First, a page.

Why it’s important to learn from your business mistakes
5 min read
18 February 2014
Growth is now being experienced in most parts of the economy, with recent statistics showing the UK is growing at its fastest rate since 2007. This naturally brings a sense of optimism for future businesses. But we must remember that continued business success isn’t always straightforward. I believe many companies today, which are experiencing an upwards curve following the economic pick-up, can certainly learn from my own business mistake.
In 2003, I was working with Asyst International, a very successful IT business which had been funded by debt financing from the banking and insurance company HBOS plc. However, we were soon faced with an unforeseen problem that could have ended the business altogether – quite simply, we ran out of cash.
The majority of people think companies run out of money as they are ‘failing’ to become profitable enough. For example, some distressed businesses which are facing a cash shortage can find it extremely difficult to raise money through external loan and investment sources.
However, what is really interesting is that we were successful – it was a £3m business with double digit growth. Ironically, it was this success that was the root cause of our financial problems. We were quickly growing sales but the Terms of Businesses (TOB) we had initially set up with customers were not aligned to the ones we had previously negotiated with our suppliers.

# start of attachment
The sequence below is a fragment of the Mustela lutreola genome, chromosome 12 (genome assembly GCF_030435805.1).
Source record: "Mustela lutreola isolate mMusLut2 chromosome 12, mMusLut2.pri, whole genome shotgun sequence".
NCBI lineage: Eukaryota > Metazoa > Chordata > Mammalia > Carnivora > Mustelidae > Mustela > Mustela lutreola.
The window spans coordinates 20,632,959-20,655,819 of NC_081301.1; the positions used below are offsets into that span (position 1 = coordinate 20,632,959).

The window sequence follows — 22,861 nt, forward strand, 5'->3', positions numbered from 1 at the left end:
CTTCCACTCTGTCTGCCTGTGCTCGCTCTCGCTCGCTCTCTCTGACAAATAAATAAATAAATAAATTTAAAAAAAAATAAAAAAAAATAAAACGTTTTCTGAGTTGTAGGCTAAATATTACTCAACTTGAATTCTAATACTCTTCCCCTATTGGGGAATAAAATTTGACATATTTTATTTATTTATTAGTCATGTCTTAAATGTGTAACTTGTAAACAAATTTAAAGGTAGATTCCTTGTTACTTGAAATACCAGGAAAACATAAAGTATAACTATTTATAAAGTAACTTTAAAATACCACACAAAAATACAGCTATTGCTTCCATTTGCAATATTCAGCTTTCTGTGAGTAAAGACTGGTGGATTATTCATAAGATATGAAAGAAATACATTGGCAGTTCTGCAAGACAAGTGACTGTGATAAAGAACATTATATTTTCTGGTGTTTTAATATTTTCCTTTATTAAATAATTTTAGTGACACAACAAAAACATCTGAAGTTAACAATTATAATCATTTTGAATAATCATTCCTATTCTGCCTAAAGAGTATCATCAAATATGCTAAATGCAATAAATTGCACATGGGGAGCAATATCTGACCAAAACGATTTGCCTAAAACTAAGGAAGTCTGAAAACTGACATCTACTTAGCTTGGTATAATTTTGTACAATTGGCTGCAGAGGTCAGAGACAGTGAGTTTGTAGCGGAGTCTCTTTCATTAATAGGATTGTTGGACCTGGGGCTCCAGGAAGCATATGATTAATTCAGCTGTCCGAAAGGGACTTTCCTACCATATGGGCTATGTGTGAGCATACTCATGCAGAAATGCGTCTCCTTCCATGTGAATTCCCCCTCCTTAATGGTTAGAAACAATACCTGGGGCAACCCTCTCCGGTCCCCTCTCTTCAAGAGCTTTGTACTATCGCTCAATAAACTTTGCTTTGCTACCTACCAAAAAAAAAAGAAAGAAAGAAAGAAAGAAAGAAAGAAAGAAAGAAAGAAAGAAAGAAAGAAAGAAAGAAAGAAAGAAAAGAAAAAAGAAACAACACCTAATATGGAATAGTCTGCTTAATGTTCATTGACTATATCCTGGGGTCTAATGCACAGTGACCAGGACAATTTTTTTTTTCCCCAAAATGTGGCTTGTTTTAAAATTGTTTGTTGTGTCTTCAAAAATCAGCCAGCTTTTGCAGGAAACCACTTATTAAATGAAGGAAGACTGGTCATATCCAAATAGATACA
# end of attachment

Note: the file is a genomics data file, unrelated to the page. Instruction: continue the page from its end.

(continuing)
For example, when a supplier shipped an order to us we had to pay for the goods straight away. Meanwhile, our customers had software or parts commissioned and installed before they had to pay us. Ultimately, this meant that the faster the company grew the more cash was consumed, essentially leaving the business out of pocket.
Focussing on sales and not paying attention to TOB is an easy mistake to make when you’re looking to grow your business. Like a lot of companies we were looking at the money coming in, and knew, with the growth of sales, that we could afford to pay our suppliers. At the time we didn’t really think about the terms on which we were being paid or paying people.
As the cashflow problems became more apparent we realised that something had to change as we were essentially putting the future of our company at risk. In order to overcome the growing problem, the management team had no choice but to turn its focus away from sales and onto cashflow.
After a difficult few months, terms were renegotiated with our suppliers. As a result, we were able to align our payments to suppliers with the money we were receiving from our customers. It certainly refocused us to look at the bigger picture of the organisation rather than just sales.
With this in mind we decided to restructure the debt we had with HBOS to ensure that a healthy cashflow was our first priority. However, to get the bank’s agreement to this we had to demonstrate our sales success and our commitment – one way we did this was to delay paying the directors of the business. Luckily the damage was short term and the business went on to not only continue its growth trajectory but also proved to be profitable, and two years later it was acquired by Access Group, after becoming one of its biggest resellers.
These delayed payments and having to pay for materials and services before taking payment highlights the importance of businesses, ensuring they set very clear terms and conditions. If you do not specify your TOB then you are putting yourself at risk of uncertainty which often results in misunderstandings. Therefore, you need to establish the arrangement between other parties involved, whether it is customers or suppliers, so that all parties understand their rights, roles and responsibilities.
As the economy picks up businesses across the UK will have strong growth plans, but as my own experience shows, sales and growth alone do not automatically create a financially sound business.
Jon Jorgensen is Group Director at Access Group.